Total Blood Loss After Transfemoral Amputations Is Twice the Intraoperative Loss: An Observational Cohort Study of 81 Nontraumatic Amputations

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Abstract

Introduction:

Underestimation of the actual blood loss in patients undergoing nontraumatic transfemoral amputation (TFA) can impact negatively on outcome in these often frail patients, with very limited physiological reserves. The primary aim of this study is to estimate the total blood loss (TBL) after TFA, and second, to evaluate the impact of blood loss on 30-day mortality and medical complications.

Methods:

A single-center retrospective cohort study conducted from 2013 to 2015. The TBL was calculated on the fourth postoperative day. It was based on the hemoglobin levels, transfusions, and the estimated blood volume.

Results:

Eighty-one patients undergoing TFA were included for final analysis. The median TBL was 964 mL (interquartile range [IQR]: 443-1558). The intraoperative blood loss (OBL) was 400 mL (IQR: 200-500). The median difference between TBL and OBL was 688 mL (IQR: 124-1075). The patient received red blood cell (RBC) transfusion of a median amount of 2 units. Higher number of transfusions (>2) did not impact the outcome. From multivariable analysis, it was evident that the TBL increased significantly in patients with renal disease prior to surgery, (P = .034). The TBL itself was not independently associated with increased 30-day mortality or medical complications.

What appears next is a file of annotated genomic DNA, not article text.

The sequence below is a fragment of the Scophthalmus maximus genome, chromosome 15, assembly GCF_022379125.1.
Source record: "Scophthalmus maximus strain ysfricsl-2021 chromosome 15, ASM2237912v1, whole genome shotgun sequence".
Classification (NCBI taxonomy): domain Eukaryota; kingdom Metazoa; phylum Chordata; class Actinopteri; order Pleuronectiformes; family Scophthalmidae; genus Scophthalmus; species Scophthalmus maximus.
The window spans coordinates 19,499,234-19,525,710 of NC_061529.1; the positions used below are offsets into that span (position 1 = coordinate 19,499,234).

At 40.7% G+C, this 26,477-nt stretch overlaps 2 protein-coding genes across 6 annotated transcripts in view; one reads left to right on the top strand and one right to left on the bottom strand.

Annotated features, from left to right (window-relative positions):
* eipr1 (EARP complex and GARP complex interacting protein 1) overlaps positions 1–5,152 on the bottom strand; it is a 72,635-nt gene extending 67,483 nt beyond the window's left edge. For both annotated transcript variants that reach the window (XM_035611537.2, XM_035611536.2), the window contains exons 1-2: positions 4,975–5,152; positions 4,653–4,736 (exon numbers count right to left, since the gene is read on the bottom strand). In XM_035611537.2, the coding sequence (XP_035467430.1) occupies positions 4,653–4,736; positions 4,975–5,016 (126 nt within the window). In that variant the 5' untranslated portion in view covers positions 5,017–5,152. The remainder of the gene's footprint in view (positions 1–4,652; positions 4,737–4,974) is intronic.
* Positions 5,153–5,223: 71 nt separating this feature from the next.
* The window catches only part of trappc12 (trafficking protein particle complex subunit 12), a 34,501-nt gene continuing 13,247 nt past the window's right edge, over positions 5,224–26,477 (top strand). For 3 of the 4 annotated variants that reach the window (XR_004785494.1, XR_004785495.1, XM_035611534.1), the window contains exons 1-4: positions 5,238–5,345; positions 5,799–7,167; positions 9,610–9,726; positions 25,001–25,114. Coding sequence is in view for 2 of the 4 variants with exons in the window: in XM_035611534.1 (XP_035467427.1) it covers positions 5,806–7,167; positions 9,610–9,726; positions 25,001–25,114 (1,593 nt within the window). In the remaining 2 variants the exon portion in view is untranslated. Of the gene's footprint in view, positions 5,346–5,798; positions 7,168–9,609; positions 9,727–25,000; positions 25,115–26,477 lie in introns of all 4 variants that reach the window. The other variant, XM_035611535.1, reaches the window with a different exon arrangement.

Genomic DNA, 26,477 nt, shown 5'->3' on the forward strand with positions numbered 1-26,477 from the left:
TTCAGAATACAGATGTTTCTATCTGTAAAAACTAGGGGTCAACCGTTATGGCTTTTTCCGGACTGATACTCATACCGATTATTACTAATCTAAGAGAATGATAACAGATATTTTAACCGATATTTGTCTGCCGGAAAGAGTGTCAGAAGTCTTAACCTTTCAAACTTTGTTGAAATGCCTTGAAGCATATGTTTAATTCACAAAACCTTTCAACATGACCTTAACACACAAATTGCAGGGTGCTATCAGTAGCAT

Conclusion:

The TBL after TFAs is significantly greater than the volume estimated intraoperatively and increases significantly in the presence of renal disease prior to surgery. An increased TBL and requirement for RBC transfusion is not directly associated with 30-day mortality or medical complications. A high vigilance for anemia seems advisable when planning for TFA surgery. Research on optimum blood conservation and transfusion strategies during TFA is warranted.

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